Kehayoglou feels a responsibility to ensure that her work as an artist and designer can communicate something of the significance of these issues. Argentina is a vast country with immense variety in its ecosystems and landscapes – from the sublime, glacial icefields and arid desert landscapes of Patagonia to the steamy jungles of the north-east province of Misiones. Kehayoglou feels that Argentineans lack an awareness that these rich ecological resources need to be taken care of, explaining that routine destruction and exploitation of the land has taken place through agriculture and industrial pollution. She speaks from an Argentine context but identifies that this issue of disconnection is really a global problem. ‘Ultimately, I want to defend Argentina and take it out to the world’, she explains, ‘because it seems as though we don’t understand or don’t want to acknowledge that the land given to us should be taken care of. It’s all on loan. It’s not ours and we are not doing a good job at preserving it’.
No Longer creek is a work from 2016 inspired by an issue much closer to home for the artist. Kehayoglou lives in an inner-city suburb of Buenos Aires where, amid her daily routine, she happened upon the natural oasis of nearby Raggio Creek; a place so untouched in the very heart of the city that it was difficult for her to believe. Although Buenos Aires has innumerable waterways, decades of industrial waste siphoned into the rivers has rendered ‘clean’ creeks a rare sight. Raggio Creek was one of the last remaining unpolluted waterways in Buenos Aires. Last year the government abruptly and markedly transformed the creek, uprooting trees and removing large tracts of earth to create a marine club canal there. Given an opportunity to make work for an international art fair, Kehayoglou decided to reproduce the natural state of Raggio Creek and took her work to Brussels to be exhibited. At the same time, a neighbourhood collective formed to denounce the decimation and was successful in bringing about an end to the development.
Kehayoglou is often quoted as describing her works as portals to collective memory, with a connection through tradition to ancient art forms of textiles and carpet-making. Carpets were traditionally made by women, and Kehayoglou likes to think that there is powerful information treasured in mantra-like production of the work; repeating and repeating through the hand-tufting process and across time. Kehayoglou discovered this ritual aspect of her process while working together with her team, as if con-ducting a magic spell or prayer; the idea is ‘that if a group of people inject feeling or intention into the work, something magical can happen’. This is an aspect of Kehayoglou’s work that interests her because it has to do with something not often spoken about, something almost taboo because very few people believe in magic. Kehayoglou likes to think that this kind of magic can be possible and that her work can help to bring it about.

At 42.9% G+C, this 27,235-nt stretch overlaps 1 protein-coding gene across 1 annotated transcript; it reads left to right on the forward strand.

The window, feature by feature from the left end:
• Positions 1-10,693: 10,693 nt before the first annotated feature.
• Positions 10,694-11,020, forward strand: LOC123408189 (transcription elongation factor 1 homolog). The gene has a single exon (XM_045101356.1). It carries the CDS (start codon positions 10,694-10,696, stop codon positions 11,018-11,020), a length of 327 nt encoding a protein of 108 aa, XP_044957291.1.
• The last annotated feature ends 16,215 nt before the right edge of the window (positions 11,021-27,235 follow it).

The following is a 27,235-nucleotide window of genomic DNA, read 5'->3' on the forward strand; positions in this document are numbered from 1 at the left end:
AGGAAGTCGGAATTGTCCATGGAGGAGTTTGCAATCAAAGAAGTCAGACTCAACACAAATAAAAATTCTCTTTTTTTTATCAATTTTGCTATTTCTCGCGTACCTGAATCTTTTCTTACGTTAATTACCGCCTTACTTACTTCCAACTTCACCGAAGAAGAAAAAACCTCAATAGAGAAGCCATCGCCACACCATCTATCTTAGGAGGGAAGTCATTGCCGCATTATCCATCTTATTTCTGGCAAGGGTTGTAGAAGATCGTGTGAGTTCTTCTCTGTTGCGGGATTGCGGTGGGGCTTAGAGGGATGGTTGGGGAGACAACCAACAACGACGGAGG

Her work for NGV Triennial in 2017 concerns the highly contested landscape of the Santa Cruz River – one of the last free-flowing rivers in Argentina, connecting the glacier fields of Los Glaciares National Park with the Atlantic Ocean. The Santa Cruz River runs approximately three hundred kilometres, traversing the entire southern tip of the country. It holds valuable paleontological information and is a river that has histor-ically been explored by Mahajanas and Charles Darwin, whose theory of evolution was inspired in part by this landscape. Currently, a contentious hydroelectric project is planned for the construction of two dams on the river, proposed as a solution to Argentina’s mounting energy crisis.
This was originally commissioned for and published in NGV Magazine Issue 4 May–Jun 2017.